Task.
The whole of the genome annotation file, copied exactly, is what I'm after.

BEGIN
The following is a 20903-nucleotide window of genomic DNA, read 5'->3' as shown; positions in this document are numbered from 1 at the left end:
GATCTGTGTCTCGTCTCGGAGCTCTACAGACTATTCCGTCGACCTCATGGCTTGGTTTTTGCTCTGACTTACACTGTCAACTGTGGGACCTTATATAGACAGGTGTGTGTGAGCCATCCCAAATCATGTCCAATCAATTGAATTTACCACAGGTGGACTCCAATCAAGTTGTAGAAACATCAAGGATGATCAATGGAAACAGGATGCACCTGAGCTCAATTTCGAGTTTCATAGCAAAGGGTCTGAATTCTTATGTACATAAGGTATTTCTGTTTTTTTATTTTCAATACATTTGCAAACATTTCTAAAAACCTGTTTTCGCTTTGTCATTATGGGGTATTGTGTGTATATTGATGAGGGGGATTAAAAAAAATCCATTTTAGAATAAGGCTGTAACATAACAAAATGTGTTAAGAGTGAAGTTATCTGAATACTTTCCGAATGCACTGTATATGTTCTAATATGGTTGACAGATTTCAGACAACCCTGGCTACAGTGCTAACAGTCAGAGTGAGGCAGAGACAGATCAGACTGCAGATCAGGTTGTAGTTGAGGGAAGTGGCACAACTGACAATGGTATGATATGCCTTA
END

The following is a 20903-nucleotide window of genomic DNA, read 5'->3' as shown; positions in this document are numbered from 1 at the left end:
GATCTGTGTCTCGTCTCGGAGCTCTACAGACTATTCCGTCGACCTCATGGCTTGGTTTTTGCTCTGACTTACACTGTCAACTGTGGGACCTTATATAGACAGGTGTGTGTGAGCCATCCCAAATCATGTCCAATCAATTGAATTTACCACAGGTGGACTCCAATCAAGTTGTAGAAACATCAAGGATGATCAATGGAAACAGGATGCACCTGAGCTCAATTTCGAGTTTCATAGCAAAGGGTCTGAATTCTTATGTACATAAGGTATTTCTGTTTTTTTATTTTCAATACATTTGCAAACATTTCTAAAAACCTGTTTTCGCTTTGTCATTATGGGGTATTGTGTGTATATTGATGAGGGGGATTAAAAAAAATCCATTTTAGAATAAGGCTGTAACATAACAAAATGTGTTAAGAGTGAAGTTATCTGAATACTTTCCGAATGCACTGTATATGTTCTAATATGGTTGACAGATTTCAGACAACCCTGGCTACAGTGCTAACAGTCAGAGTGAGGCAGAGACAGATCAGACTGCAGATCAGGTTGTAGTTGAGGGAAGTGGCACAACTGACAATGGTATGATATGCCTTA